Media tends to portray these people as faceless. They use labels like migrants, illegals, immigrants, and refugees, and it would be easy to move along with our little lives, never looking past those labels, never lifting our hands out of our pockets of ease and contentment. But that is not the way of discipleship. If we miss the opportunity to see deeper and further, these sons and daughters of God will remain just a group to us. Just a word, with pitiful connotation trailing behind, as it drifts in then out of our awareness.

The great truth, however, is that these individuals are far more than a demographic or statistic. They are humans. Like you. Like me. In search of a better life for themselves and their families.

Author, Karen Lynn Williams, said that through this book “we are privileged to meet real people living the tragedy of refugee life. They are school children, wives and mothers, musicians, journalists, teachers, husbands and fathers. They are African, Asian, Middle Eastern. They are of the world we share. Their loss is palpable. And their yearning to be free shines through on the page.”

While an enormous number of refugees are currently encamped in or around the borders of Europe, just a few miles from wherever you live, there are likely enclaves of refugees needing assistance, friendship, language training, and hope. Just this week a “Migrant Caravan” from Honduras banded together for safety with hopes that they will reach the United States. Once again the immigration issue is on the political forefront and unless the world stage shifts dramatically, this issue will not go away soon. Yes, it is complex, but the question still remains, how will we respond?

The Power of Story-Telling

TSOS is committed to helping refugees tell their stories in a way that is intimate and emotionally authentic. On each page you will find a photograph or painted portrait, along with a short vignette about the refugee interviewed. Some refugees and their families are still at risk of persecution and even death, so names have been changed and identities kept private. In some images, you cannot see their face. Their backs are turned to the camera, they sit facing a wall, or the lens is zoomed in on just their hands.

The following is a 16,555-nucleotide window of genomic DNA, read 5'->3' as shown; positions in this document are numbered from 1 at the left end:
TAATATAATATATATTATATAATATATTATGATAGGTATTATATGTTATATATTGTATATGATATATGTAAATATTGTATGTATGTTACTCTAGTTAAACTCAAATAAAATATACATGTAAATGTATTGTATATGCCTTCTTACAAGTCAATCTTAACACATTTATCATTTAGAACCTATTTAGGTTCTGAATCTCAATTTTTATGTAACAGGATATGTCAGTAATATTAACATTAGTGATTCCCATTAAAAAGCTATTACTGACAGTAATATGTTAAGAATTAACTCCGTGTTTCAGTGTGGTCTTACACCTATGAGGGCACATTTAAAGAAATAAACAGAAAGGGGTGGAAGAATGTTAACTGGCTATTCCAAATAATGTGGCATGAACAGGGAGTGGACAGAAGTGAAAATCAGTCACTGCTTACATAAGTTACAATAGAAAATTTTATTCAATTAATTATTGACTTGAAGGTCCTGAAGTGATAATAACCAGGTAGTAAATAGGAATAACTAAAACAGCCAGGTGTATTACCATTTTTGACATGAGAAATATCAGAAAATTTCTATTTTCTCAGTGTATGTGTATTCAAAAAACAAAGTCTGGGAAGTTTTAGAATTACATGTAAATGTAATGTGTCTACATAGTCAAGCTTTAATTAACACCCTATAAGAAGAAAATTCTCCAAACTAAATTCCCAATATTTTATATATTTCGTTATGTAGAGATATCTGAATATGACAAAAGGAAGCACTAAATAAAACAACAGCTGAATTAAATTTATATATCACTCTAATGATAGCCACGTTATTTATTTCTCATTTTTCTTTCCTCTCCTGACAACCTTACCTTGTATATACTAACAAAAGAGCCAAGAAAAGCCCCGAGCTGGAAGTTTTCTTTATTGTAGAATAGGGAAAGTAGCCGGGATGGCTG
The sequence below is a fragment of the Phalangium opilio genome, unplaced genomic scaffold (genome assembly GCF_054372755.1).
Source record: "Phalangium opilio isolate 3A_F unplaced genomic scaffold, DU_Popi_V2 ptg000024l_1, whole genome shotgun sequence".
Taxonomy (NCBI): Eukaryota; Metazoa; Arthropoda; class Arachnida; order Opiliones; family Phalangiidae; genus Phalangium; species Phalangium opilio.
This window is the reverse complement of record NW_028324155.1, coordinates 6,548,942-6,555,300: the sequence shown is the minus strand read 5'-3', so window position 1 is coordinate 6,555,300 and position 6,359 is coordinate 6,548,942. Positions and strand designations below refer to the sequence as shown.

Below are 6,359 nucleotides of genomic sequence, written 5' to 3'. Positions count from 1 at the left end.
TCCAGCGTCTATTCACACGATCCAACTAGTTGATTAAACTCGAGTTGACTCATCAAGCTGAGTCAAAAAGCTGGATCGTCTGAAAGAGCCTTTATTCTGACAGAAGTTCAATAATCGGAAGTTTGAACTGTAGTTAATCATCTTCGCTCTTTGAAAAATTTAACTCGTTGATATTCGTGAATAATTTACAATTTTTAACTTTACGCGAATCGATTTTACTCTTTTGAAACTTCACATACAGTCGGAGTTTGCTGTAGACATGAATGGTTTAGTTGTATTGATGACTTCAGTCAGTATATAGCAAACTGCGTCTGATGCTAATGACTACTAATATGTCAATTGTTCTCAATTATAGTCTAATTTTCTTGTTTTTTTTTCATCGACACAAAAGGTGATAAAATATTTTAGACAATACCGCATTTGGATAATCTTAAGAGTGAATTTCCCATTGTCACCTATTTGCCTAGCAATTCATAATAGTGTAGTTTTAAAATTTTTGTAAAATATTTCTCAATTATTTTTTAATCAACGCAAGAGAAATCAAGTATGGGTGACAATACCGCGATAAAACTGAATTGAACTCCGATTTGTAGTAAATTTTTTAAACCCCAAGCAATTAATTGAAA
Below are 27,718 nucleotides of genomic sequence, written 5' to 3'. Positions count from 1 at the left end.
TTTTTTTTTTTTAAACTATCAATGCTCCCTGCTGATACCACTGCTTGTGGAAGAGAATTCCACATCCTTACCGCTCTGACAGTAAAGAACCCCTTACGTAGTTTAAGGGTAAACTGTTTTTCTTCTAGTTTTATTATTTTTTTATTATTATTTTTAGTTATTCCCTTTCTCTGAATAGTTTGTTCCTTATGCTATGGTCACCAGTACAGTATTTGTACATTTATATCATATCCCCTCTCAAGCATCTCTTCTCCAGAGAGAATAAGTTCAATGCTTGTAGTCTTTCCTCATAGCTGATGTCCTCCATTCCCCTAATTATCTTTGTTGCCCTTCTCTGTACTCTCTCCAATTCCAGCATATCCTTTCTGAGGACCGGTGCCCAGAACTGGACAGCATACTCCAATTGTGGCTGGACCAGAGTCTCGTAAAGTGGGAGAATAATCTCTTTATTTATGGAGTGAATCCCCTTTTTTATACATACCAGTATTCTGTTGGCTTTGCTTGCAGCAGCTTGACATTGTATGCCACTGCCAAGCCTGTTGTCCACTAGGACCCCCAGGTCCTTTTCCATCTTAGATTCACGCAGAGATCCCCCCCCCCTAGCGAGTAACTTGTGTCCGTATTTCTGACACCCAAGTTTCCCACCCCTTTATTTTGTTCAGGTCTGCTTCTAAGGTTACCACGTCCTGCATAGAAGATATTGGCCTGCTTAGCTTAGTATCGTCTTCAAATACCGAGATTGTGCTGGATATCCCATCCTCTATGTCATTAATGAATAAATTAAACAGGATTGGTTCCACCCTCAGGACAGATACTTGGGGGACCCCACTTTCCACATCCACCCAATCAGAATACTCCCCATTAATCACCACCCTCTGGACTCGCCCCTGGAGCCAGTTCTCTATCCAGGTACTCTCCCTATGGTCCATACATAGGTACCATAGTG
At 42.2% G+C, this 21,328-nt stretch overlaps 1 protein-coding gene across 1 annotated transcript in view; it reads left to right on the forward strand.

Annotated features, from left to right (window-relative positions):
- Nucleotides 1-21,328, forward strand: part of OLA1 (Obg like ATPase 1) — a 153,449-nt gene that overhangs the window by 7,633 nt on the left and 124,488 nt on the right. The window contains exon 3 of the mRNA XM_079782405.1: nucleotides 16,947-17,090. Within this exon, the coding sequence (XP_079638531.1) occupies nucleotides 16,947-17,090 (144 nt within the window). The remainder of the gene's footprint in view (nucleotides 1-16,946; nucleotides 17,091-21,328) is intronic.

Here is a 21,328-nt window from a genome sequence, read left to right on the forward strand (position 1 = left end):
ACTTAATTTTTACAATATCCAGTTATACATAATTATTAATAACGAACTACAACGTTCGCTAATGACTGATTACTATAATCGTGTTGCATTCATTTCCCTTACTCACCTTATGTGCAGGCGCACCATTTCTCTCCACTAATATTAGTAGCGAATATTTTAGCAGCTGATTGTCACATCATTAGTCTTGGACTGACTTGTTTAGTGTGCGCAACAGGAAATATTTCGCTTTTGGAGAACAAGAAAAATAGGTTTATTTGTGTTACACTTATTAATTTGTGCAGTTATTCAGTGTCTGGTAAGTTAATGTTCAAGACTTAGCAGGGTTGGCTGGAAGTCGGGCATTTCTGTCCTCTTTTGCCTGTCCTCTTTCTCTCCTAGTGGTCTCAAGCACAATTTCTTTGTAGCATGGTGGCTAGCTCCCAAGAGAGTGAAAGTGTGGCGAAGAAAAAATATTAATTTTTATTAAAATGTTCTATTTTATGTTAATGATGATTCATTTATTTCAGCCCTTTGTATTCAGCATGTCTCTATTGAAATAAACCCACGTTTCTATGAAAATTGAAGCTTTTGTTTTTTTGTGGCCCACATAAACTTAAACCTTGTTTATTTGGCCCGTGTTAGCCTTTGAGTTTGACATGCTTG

Trisha Leimer, TSOS president recalls her first experience interviewing refugees at the camp in Greece. She write, “Residents in every tent stood in line to sit down in front of our cameras and talk about their painful, personal experiences. After each interview, they’d stand up, one after the other, take a deep, cleansing breath, then say, ‘Thank you. I feel so much better. Thank you for listening.’ We hadn’t expected that at all” (13).

Simply telling their story and speaking to someone who listened seemed to be therapeutic. The TSOS team realized story-telling was opening doors, hearts and minds. Not just for those who told the stories, but for those who heard them.

Nestled among two-hundred-plus pages of interviews, readers will also find the stories of TSOS volunteers. These are just as moving as the stories told by refugees.

Especially touching to me was the story of Twila Bird, TSOS chief editor. Bird’s husband was diagnosed with MS in his mid-thirties and quickly lost the use of his body. Within five years he was completely bedridden and lived the last twenty years of his life as a quadriplegic. Their four-level home became a nightmare for him to navigate. Before long, a personal friend confided to them that he and others had gathered funds and drafted plans to remodel their home. “For the following two months on weeknights and Saturdays, many men who normally wore suits and ties for their day jobs donned work clothes and joined in the happy hum of construction activity” (80). Bird writes, “It’s my turn to give back.”

Melissa Dalton-Bradford, TSOS writer and linguist who has spent countless hours in refugee camps teaching german, french, and english to refugees said, “I have been given so much. Not as a reward but as a sacred responsibility” (25).

Julie Anderson opened a library in an empty restaurant near Frankfurt refugee camp. Ben Levaton convinced Le Cordon Bleu cooking school in Paris to donate their practice cakes which they typically throw out. Karen Martinez created the Art Without Borders project where she set up a venue for refugees to sell their art and help children process the trauma they experienced through art mediums.